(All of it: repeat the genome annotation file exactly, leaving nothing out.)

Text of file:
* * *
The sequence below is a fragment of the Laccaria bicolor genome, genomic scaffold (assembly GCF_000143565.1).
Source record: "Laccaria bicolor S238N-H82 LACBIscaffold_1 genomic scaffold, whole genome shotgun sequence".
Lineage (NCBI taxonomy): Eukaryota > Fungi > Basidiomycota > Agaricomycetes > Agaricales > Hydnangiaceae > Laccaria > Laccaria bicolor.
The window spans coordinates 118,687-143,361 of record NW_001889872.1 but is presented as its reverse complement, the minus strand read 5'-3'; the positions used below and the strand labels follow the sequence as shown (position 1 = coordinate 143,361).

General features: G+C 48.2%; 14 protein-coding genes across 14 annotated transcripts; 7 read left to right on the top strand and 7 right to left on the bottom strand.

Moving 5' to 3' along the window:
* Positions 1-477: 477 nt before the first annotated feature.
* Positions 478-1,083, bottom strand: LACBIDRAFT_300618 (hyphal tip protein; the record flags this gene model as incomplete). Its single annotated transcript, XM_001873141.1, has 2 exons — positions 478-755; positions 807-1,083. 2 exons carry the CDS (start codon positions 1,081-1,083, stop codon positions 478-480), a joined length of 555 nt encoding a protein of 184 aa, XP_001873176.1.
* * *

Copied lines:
The sequence below is a fragment of the Laccaria bicolor genome, genomic scaffold (assembly GCF_000143565.1).
Source record: "Laccaria bicolor S238N-H82 LACBIscaffold_1 genomic scaffold, whole genome shotgun sequence".
Lineage (NCBI taxonomy): Eukaryota > Fungi > Basidiomycota > Agaricomycetes > Agaricales > Hydnangiaceae > Laccaria > Laccaria bicolor.
The window spans coordinates 118,687-143,361 of record NW_001889872.1 but is presented as its reverse complement, the minus strand read 5'-3'; the positions used below and the strand labels follow the sequence as shown (position 1 = coordinate 143,361).

General features: G+C 48.2%; 14 protein-coding genes across 14 annotated transcripts; 7 read left to right on the top strand and 7 right to left on the bottom strand.

Moving 5' to 3' along the window:
* Positions 1-477: 477 nt before the first annotated feature.
* Positions 478-1,083, bottom strand: LACBIDRAFT_300618 (hyphal tip protein; the record flags this gene model as incomplete). Its single annotated transcript, XM_001873141.1, has 2 exons — positions 478-755; positions 807-1,083. 2 exons carry the CDS (start codon positions 1,081-1,083, stop codon positions 478-480), a joined length of 555 nt encoding a protein of 184 aa, XP_001873176.1.